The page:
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Jack Yan: the Persuader blog
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The car of the future can fly 

‘Has Jack lost his marbles?’ ‘Are the memes getting to him?’ You may well have asked as much after my posting a huge list of the I have driven. The list is nearly as long as that of the girls in ’s black book. But there was a purpose to it.
   When I look at this list, I see which have survived and which have died— being one close to my heart as it was what I drove as a high school student.
   Each person is almost the sum of his or her brands. And brands themselves may want to target certain , themselves to suit. This is usually done based on historical data, which is why not many brands in the sphere manage to crack new (exceptions include the and the original Chrysler T-115 ). If Škoda wishes to be the new Volkswagen, and Volkswagen wants to be the new Audi, they make changes to their brands and communicate them to the desired segments over a period of time. Eventually the old images disappear in favour of the new ones, with the better coordinated programme speedier in deleting the old notions.
   But they must also understand that the segments change. I begin this list driving very humble cars: at age 13 (probably illegal now, but this was before the learner-licence system in ) trying out an HC Viva on country roads outside . That much is normal: as my income increased, I could afford newer vehicles. It also illustrates that the are moving into the , as evidenced by the —given that the old Audi 50 was never sold Down Under, as far as I know. The engines have gotten bigger, which is not necessarily a good sign as drops.
   If we keep these , one would presume that by a certain point, a would be suitable for me. That is the model a lot of depend on—the upward movement of a buyer over a period. Hence, Crown Vics, Mercury Grand Marquis and Town Cars are sold to older buyers, being the biggest cars Ford makes in its mainstream lines with the exception of the Ford Fairlane and LTD in Australia. drove a Marquis.
   But are going to be quite as easy to coax into these behemoths? Probably not. There may be less than before. There has been a period of where they think they want something more special than what their parents drove. They have seen fashionable vehicles in a smaller size, like the Ford Edge.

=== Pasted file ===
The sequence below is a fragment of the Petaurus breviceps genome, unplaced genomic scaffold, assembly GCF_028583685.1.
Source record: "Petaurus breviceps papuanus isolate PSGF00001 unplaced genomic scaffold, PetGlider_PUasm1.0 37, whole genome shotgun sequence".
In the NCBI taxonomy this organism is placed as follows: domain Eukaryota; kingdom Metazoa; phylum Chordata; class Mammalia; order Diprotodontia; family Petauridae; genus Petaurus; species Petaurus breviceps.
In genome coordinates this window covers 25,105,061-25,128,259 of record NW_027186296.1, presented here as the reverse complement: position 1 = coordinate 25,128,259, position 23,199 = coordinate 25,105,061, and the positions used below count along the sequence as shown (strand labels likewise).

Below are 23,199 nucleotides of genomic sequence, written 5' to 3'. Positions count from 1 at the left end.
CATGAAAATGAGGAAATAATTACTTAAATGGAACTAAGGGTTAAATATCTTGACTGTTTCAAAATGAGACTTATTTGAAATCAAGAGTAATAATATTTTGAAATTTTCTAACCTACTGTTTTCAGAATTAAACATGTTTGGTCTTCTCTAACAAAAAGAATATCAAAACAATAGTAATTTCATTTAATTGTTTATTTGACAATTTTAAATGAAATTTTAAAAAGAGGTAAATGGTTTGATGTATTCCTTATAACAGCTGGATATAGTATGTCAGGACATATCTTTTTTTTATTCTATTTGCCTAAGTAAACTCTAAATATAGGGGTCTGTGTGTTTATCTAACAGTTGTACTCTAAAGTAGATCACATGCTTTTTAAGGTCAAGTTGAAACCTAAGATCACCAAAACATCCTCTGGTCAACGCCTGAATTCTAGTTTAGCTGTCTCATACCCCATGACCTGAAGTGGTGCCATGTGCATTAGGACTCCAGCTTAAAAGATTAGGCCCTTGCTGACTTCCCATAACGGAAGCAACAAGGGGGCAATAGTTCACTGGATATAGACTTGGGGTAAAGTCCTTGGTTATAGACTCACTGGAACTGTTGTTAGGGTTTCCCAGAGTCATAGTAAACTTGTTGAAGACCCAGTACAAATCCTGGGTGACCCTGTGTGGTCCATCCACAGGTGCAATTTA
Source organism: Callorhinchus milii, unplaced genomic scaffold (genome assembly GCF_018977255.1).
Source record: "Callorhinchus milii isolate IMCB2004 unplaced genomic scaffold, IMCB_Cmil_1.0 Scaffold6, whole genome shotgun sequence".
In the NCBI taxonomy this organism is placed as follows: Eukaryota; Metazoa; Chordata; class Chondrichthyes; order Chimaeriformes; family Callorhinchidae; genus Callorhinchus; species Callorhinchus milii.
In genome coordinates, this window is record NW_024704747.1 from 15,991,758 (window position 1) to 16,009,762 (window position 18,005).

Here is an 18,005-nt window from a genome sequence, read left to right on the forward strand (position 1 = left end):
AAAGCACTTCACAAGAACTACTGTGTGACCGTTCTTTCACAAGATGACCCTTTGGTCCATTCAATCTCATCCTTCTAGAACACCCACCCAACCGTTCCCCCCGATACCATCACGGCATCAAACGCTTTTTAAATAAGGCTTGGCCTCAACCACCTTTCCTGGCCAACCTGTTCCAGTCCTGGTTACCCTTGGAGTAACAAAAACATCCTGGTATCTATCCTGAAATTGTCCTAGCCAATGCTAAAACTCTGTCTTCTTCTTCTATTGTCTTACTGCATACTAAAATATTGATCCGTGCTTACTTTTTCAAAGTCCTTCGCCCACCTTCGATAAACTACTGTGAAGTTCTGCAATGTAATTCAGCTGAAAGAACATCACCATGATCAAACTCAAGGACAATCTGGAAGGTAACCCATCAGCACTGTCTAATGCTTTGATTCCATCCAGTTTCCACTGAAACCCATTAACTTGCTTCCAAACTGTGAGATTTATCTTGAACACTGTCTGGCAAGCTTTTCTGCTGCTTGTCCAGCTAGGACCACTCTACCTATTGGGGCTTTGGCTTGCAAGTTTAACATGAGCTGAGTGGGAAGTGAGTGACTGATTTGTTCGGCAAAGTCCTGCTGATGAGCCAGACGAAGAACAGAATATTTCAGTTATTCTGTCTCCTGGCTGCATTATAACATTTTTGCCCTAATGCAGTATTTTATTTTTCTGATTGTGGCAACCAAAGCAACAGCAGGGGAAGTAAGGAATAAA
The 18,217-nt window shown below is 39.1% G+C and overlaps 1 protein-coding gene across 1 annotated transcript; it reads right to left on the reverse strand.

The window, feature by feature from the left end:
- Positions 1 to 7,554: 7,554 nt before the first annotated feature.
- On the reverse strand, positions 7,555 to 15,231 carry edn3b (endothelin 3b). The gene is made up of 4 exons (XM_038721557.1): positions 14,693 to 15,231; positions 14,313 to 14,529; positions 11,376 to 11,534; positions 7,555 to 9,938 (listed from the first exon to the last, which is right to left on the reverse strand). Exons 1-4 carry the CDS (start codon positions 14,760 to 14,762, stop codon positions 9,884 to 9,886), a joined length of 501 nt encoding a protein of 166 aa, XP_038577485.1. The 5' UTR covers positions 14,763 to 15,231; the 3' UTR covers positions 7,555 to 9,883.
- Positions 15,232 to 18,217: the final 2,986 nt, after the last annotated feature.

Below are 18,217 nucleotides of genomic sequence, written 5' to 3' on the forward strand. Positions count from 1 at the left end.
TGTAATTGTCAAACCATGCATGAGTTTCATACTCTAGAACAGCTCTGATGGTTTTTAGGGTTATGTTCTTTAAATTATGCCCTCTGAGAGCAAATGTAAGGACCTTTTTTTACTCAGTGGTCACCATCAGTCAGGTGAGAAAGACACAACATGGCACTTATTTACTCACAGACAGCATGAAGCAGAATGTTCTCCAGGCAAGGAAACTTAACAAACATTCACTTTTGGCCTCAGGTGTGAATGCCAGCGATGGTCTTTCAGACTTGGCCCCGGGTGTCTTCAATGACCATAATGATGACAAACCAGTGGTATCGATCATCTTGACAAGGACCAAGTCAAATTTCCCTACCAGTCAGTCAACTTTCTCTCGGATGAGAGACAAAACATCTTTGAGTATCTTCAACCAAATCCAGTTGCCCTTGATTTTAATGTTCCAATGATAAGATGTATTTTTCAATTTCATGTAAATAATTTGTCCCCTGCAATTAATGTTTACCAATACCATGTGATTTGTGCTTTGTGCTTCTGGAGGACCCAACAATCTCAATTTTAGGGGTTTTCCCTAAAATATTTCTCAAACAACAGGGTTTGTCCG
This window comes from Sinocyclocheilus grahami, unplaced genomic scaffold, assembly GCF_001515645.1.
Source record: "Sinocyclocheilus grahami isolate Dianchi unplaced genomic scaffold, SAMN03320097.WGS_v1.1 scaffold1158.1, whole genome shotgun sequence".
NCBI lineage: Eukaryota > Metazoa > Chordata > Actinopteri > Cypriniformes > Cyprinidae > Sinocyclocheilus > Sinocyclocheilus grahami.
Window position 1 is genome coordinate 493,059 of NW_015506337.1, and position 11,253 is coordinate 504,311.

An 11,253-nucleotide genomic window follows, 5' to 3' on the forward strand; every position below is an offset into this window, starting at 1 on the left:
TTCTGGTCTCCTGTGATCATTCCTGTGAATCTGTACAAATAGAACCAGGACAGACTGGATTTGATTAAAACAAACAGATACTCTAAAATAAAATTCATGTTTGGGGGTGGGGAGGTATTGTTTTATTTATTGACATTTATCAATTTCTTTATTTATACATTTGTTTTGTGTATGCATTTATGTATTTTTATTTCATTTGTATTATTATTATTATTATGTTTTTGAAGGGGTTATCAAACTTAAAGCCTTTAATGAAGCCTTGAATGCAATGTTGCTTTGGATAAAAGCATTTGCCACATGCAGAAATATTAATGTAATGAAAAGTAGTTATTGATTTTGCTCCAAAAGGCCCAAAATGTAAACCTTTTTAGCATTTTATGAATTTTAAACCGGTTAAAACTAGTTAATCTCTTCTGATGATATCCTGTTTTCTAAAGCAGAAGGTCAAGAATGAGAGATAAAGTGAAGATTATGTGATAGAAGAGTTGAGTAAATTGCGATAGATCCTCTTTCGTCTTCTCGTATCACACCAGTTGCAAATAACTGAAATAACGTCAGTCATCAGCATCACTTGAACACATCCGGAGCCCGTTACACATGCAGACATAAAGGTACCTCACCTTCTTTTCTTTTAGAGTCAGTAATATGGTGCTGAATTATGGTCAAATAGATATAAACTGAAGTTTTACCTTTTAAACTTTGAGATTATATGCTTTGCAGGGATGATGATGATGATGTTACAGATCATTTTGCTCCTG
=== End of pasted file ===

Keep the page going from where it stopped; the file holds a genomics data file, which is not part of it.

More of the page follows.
So if those companies toward the bottom of the list wish to retain me, then they need to look at delivering what I want as my tastes change. Given how many older people bought smaller, rather than bigger, s (the X-type cannibalized XJ sales), size does not matter. No wonder has had a hit with the small SLK: the toward the large cars has waned.
   The ideal next bunch of cars need to be as as the Aston and Porsche, as as the Peugeot , and as practical as the . They will cross so many segments that “crossover” will become a nearly useless term, as all vehicles will combine obvious features from everywhere. Above all, they will be , as the distinction between and mainstream disappears in the automotive market.

Del.icio.us tags: future | cars | automobiles | design | marketing | segments | market | baby boomers | premium | brands | mainstream | branding | psychographics | trends | automotive industry | crossovers
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Update: the reaction people have had to SUVs at GM’s request is another sign that the longer–taller–higher trend of Detroit is not what consumers really want. Check out Johnnie Moore’s post here—I happen to agree with him.  
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Entries from 2006 to the end of 2009 were done on the Blogger service. As of January 1, 2010, this blog has shifted to a Wordpress installation, with the latest posts here.
   With Blogger ceasing to support FTP publishing on May 1, I have decided to turn these older pages in to an archive, so you will no longer be able to enter comments. However, you can comment on entries posted after January 1, 2010.

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